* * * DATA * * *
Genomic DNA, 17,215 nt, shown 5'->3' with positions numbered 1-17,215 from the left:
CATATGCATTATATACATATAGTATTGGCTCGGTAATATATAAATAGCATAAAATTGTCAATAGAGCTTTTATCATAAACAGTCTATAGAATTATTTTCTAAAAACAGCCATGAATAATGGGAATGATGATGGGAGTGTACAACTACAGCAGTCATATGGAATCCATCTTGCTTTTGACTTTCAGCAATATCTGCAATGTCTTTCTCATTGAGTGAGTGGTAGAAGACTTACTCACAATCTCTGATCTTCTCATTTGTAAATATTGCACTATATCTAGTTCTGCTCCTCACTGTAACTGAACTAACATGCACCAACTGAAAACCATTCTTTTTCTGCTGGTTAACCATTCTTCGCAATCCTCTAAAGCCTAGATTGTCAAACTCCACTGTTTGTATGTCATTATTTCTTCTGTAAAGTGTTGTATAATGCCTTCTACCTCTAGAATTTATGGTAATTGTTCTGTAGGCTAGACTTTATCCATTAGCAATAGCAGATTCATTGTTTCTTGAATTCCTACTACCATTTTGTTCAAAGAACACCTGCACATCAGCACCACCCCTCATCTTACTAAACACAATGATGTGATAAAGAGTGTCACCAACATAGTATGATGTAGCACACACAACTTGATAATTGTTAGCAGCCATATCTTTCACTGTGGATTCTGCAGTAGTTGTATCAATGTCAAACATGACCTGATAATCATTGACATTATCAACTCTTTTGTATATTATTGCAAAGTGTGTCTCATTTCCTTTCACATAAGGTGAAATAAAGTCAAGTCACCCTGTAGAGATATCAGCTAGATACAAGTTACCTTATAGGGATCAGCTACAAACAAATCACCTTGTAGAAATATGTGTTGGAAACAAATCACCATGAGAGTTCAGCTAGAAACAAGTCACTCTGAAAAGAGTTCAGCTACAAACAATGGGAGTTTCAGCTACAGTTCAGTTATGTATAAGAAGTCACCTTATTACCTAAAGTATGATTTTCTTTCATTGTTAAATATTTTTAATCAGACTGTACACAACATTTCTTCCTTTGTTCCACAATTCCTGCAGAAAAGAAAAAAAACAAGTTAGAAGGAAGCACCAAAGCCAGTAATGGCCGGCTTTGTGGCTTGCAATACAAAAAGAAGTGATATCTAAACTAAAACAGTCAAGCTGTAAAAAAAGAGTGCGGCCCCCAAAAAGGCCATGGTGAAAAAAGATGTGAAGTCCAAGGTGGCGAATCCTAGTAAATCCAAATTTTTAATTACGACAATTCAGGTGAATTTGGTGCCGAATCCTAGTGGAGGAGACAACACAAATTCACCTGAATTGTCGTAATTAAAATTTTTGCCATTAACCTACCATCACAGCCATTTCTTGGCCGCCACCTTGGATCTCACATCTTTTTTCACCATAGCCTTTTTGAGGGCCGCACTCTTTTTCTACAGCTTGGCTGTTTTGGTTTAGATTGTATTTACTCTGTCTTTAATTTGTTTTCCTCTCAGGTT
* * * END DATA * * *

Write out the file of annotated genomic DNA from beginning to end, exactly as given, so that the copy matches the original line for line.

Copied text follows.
Genomic DNA, 17,215 nt, shown 5'->3' with positions numbered 1-17,215 from the left:
CATATGCATTATATACATATAGTATTGGCTCGGTAATATATAAATAGCATAAAATTGTCAATAGAGCTTTTATCATAAACAGTCTATAGAATTATTTTCTAAAAACAGCCATGAATAATGGGAATGATGATGGGAGTGTACAACTACAGCAGTCATATGGAATCCATCTTGCTTTTGACTTTCAGCAATATCTGCAATGTCTTTCTCATTGAGTGAGTGGTAGAAGACTTACTCACAATCTCTGATCTTCTCATTTGTAAATATTGCACTATATCTAGTTCTGCTCCTCACTGTAACTGAACTAACATGCACCAACTGAAAACCATTCTTTTTCTGCTGGTTAACCATTCTTCGCAATCCTCTAAAGCCTAGATTGTCAAACTCCACTGTTTGTATGTCATTATTTCTTCTGTAAAGTGTTGTATAATGCCTTCTACCTCTAGAATTTATGGTAATTGTTCTGTAGGCTAGACTTTATCCATTAGCAATAGCAGATTCATTGTTTCTTGAATTCCTACTACCATTTTGTTCAAAGAACACCTGCACATCAGCACCACCCCTCATCTTACTAAACACAATGATGTGATAAAGAGTGTCACCAACATAGTATGATGTAGCACACACAACTTGATAATTGTTAGCAGCCATATCTTTCACTGTGGATTCTGCAGTAGTTGTATCAATGTCAAACATGACCTGATAATCATTGACATTATCAACTCTTTTGTATATTATTGCAAAGTGTGTCTCATTTCCTTTCACATAAGGTGAAATAAAGTCAAGTCACCCTGTAGAGATATCAGCTAGATACAAGTTACCTTATAGGGATCAGCTACAAACAAATCACCTTGTAGAAATATGTGTTGGAAACAAATCACCATGAGAGTTCAGCTAGAAACAAGTCACTCTGAAAAGAGTTCAGCTACAAACAATGGGAGTTTCAGCTACAGTTCAGTTATGTATAAGAAGTCACCTTATTACCTAAAGTATGATTTTCTTTCATTGTTAAATATTTTTAATCAGACTGTACACAACATTTCTTCCTTTGTTCCACAATTCCTGCAGAAAAGAAAAAAAACAAGTTAGAAGGAAGCACCAAAGCCAGTAATGGCCGGCTTTGTGGCTTGCAATACAAAAAGAAGTGATATCTAAACTAAAACAGTCAAGCTGTAAAAAAAGAGTGCGGCCCCCAAAAAGGCCATGGTGAAAAAAGATGTGAAGTCCAAGGTGGCGAATCCTAGTAAATCCAAATTTTTAATTACGACAATTCAGGTGAATTTGGTGCCGAATCCTAGTGGAGGAGACAACACAAATTCACCTGAATTGTCGTAATTAAAATTTTTGCCATTAACCTACCATCACAGCCATTTCTTGGCCGCCACCTTGGATCTCACATCTTTTTTCACCATAGCCTTTTTGAGGGCCGCACTCTTTTTCTACAGCTTGGCTGTTTTGGTTTAGATTGTATTTACTCTGTCTTTAATTTGTTTTCCTCTCAGGTT